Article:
Three days later the same writer observed: [We] “travelled all day very briskly, and at night encamped in a miserable situation. Here we killed a dog, and we made a very great feast without bread or salt, we having been four days without any provisions; and we slept that night a little better satisfied. Our distress was so great that dollars were offered for bits of bread as big as the palm of one’s hand.”25 The following day, staggering for want of food, they came upon the cattle sent back by Colonel Arnold, who had gone on in advance of the party.

The camp-fire was the soldier’s best friend on the march; by it he dried his clothes, and cooked his scanty meal; it protected him from the cold in northern countries, and even from prowling wild beasts. By its light he cleaned his gun, or wrote a few words in his diary for the family to read upon his return. While he slept it gave light to those who bridged the stream over which the army would pass at sunrise.26 But if the camp-fire was a protection when the air at night was chilled by bleak winds and wet fog, there was no remedy for a tropical sun at noon. After the battle of Monmouth the army of Washington lay at English-Town for two days, and set out on July 1st for Spotwood; the weather was so warm that nearly a third of the men were unable to continue upon their feet until evening, and many had to be conveyed in wagons.27 In Virginia in 1781 the troops were ordered to cut their coats shorter for their greater ease in marching under the hot sun.28 The heat was somewhat easier to bear than the cold; in the winter those who had for shoes strips of rawhide (which were passed under the soles and bound to the ankles)29 left marks of blood on the snow as they marched.30 Even those who had good shoes, sometimes kept them on for so long a time that the leather had to be cut from their swollen feet.

The companionship of many men tramping together was apt to keep fear from their minds; but in passing through dark and lonely valleys at night the dread of attack added to the gloom; they sometimes marched in single file, each man with his cartridge-box on his knapsack to keep it dry in wading deep streams, and when on a dark Indian trail each man with his hand on the frock of the man before him to guide his steps.31 The rain beating ceaselessly upon the leaves overhead, and dripping into the pools below; the wind sighing and the wet branches creaking in the wind; then a flash of lightning that revealed a line of weary, muddy, plodding men – shut out of sight in another instant by the black of night and lost in the rumble and roar of thunder; that was what a writer had seen when he wrote that “fighting happens seldom, but fatigue, hunger, cold & heat are constantly varying [the soldier’s] distress.”32 At such a time panic was ready to break forth at any moment. On one occasion in Virginia, in May, 1781, the lightning struck near a moving column of troops and stampeded the horses. The militia thought the enemy were upon them, threw down their arms in the muddy road where they were, and rushed headlong into the woods.33 The rear-guard, which was accustomed to follow the army to stop stragglers and deserters, sometimes performed a like duty over the cattle; and to march in the dark behind a thousand animals, along a narrow, muddy road, already cut to pieces by heavy artillery, was a test of patriotism.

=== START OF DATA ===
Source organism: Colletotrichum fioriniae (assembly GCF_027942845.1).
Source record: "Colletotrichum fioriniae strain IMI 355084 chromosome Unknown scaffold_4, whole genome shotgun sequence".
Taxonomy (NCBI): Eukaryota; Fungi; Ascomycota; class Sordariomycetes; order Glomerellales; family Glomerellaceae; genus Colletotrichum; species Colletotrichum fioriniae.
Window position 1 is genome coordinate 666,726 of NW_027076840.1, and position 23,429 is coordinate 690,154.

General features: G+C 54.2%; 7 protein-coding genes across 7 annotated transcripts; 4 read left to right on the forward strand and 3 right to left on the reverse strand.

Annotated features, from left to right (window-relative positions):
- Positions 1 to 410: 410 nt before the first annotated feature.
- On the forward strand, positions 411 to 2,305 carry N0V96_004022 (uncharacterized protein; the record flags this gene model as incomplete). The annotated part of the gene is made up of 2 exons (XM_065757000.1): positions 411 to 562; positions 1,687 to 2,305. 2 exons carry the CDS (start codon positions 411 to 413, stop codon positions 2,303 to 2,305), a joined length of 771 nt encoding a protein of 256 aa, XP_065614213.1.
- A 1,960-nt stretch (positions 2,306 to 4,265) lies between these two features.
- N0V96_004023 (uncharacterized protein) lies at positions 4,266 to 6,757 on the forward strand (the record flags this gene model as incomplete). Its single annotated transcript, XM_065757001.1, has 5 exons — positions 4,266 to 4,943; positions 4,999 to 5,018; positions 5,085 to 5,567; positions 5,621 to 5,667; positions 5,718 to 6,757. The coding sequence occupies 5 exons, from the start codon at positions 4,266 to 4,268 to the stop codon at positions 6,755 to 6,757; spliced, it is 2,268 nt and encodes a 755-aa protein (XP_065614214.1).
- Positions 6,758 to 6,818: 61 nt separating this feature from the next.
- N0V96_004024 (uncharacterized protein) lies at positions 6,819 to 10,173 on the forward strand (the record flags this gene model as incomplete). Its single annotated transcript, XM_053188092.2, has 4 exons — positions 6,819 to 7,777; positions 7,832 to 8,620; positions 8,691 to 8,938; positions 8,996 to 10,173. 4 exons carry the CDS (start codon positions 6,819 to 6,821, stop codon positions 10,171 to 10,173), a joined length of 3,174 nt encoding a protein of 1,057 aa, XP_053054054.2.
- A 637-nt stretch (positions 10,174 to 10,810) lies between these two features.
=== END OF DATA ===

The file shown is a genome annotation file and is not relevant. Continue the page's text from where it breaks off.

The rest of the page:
A passage in the Journal of Elijah Fisher describes simply and well the hardships which the defensive policy of Washington, with its quick marches and counter-marches, brought upon the private soldier: “About Dark it did begun to storm, the wind being at the N.E., and the Artillery went before and Cut up the roads; and the snow Come about our shows [shoes] and then set in to rain, and with all which made it very teges [tedious]…At twelve at night we Come into a wood and had order to bild ourselves shelters to brake of [off] the storm and make ourselves as Comforteble as we could, but jest as we got a shelter bilt, and got a good fire and Dried some of our Cloths, and begun to have things a little Comfurteble, though but poor at the best, thare Come orders to march and leave all we had taken so much pains for.”34

There were brighter days and pleasant marches, not to be left altogether from the soldier’s calendar. A pretty story has been preserved by an aged pensioner who was once in the Commander-in-chief’s life-guard; it will serve to brighten the picture of the army in motion. The men were marching slowly along one day with Washington at their head. Where the road skirted a pond a number of boys were engaged in throwing or “jerking ” stones to make them skim across the face of the water.

“Halt!” came the command. Then Washington said: “Now, boys, I will show you how to jerk a stone.” He performed the feat successfully, smiled quietly, and ordered his men to march forward. That is the story, to be credited or not as one wills.35

When the soldiers endured every species of privation in camp and on the march, it is not strange that they treated the property of people near them somewhat cavalierly. As the Continentals came in sight, patriotic farmers drove their cattle into the hills and put their hens out of reach. To have their fellow-countrymen quartered upon them was distressing from the desolation that marked their sojourn.36 Permission to take property was seldom granted to private soldiers, and Washington made every effort to appease the country-side. In an order against plundering, issued November 3, 1776, an exception was made in favor of straw, and, in time of great dampness, of grain in the sheaf, to keep the men from the ground at night.37 The custom of allowing scouting parties in time of great fatigue to take what they needed by plunder was greatly abused.